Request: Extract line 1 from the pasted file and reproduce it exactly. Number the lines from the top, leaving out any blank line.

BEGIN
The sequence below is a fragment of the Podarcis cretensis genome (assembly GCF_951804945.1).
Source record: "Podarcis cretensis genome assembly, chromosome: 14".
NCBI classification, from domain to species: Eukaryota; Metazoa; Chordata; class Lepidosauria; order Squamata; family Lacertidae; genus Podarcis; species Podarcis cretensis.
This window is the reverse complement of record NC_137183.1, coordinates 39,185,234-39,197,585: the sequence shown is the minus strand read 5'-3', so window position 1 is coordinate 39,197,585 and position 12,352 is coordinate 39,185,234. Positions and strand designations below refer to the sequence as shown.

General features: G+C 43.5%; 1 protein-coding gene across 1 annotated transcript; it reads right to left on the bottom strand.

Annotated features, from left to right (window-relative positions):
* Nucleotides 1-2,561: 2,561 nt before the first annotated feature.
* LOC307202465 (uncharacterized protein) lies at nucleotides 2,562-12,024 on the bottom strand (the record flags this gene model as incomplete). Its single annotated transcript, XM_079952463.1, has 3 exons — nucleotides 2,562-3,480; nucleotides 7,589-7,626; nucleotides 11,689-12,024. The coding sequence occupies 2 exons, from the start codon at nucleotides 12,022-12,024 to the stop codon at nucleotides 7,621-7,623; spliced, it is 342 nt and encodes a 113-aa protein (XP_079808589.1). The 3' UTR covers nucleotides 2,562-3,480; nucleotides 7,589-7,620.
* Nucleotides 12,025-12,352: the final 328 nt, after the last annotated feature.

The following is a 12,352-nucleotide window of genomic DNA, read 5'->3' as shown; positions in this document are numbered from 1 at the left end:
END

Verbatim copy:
The sequence below is a fragment of the Podarcis cretensis genome (assembly GCF_951804945.1).